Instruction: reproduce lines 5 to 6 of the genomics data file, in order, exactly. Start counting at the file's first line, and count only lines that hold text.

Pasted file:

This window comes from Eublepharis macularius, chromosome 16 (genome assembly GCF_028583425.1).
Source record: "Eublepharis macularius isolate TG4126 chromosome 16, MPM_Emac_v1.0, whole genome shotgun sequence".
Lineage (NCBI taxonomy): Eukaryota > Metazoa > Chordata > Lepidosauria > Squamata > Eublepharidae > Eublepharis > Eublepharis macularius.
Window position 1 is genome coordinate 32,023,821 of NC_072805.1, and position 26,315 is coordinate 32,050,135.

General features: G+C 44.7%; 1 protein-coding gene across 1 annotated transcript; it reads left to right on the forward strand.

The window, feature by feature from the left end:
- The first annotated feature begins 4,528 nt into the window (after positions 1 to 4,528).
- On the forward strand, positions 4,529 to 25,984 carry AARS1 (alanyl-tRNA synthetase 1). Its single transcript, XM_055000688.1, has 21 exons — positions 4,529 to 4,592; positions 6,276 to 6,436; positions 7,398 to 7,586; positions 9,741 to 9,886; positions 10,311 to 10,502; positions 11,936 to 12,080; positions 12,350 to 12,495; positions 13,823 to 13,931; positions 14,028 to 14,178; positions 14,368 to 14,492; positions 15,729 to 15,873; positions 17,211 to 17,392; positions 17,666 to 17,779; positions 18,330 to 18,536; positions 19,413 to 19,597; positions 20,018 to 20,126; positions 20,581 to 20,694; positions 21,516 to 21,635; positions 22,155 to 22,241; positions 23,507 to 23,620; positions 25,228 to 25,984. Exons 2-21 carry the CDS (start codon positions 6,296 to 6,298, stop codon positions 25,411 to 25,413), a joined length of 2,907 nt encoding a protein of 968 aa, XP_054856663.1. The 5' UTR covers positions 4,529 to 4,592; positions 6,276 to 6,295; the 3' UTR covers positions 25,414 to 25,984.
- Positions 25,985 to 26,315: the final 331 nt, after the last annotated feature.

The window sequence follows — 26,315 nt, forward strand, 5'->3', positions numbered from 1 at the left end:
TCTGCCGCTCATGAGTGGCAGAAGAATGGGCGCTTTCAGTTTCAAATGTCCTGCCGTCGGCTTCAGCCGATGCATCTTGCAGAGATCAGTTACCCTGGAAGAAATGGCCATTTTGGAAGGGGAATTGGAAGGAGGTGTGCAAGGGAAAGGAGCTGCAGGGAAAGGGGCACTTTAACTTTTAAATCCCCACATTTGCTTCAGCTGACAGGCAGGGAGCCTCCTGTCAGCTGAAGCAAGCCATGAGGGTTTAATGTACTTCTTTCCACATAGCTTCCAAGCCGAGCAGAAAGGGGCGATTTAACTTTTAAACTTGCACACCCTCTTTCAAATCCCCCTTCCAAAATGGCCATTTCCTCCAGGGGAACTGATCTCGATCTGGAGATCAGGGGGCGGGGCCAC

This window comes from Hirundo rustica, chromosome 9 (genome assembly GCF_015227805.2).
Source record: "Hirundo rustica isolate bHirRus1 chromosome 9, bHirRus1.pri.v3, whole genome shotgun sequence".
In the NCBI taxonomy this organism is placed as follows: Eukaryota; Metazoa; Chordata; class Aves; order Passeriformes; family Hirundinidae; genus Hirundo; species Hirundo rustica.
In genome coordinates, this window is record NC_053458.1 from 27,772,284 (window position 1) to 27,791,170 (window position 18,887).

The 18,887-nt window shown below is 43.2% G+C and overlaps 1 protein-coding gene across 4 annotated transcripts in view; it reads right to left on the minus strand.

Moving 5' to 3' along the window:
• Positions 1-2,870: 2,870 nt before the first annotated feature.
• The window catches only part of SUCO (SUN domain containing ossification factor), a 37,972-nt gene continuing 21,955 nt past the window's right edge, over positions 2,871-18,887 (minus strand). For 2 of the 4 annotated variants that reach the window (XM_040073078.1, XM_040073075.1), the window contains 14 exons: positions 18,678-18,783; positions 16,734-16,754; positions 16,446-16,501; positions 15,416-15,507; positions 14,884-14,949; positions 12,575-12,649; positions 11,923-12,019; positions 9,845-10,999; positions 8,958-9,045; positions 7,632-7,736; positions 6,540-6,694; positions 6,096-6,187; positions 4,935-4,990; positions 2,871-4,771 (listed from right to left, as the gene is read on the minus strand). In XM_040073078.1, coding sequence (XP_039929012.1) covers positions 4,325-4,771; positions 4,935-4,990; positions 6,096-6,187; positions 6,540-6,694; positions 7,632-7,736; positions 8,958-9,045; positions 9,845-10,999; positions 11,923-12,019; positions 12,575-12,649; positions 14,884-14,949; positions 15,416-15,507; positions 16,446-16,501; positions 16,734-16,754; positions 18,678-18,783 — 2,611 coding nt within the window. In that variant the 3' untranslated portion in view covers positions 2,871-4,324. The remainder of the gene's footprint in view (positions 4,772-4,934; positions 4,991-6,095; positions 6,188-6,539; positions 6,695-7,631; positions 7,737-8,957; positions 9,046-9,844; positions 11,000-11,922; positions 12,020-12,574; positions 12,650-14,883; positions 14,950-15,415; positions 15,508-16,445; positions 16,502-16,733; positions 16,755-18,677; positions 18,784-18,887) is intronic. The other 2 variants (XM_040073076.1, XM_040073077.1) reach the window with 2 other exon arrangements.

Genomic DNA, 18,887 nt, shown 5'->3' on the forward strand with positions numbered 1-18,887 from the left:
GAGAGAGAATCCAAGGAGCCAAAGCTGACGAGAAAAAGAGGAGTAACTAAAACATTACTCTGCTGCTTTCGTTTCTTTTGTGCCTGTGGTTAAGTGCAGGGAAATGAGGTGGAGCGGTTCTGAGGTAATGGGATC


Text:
General features: G+C 44.7%; 1 protein-coding gene across 1 annotated transcript; it reads left to right on the forward strand.

The window, feature by feature from the left end: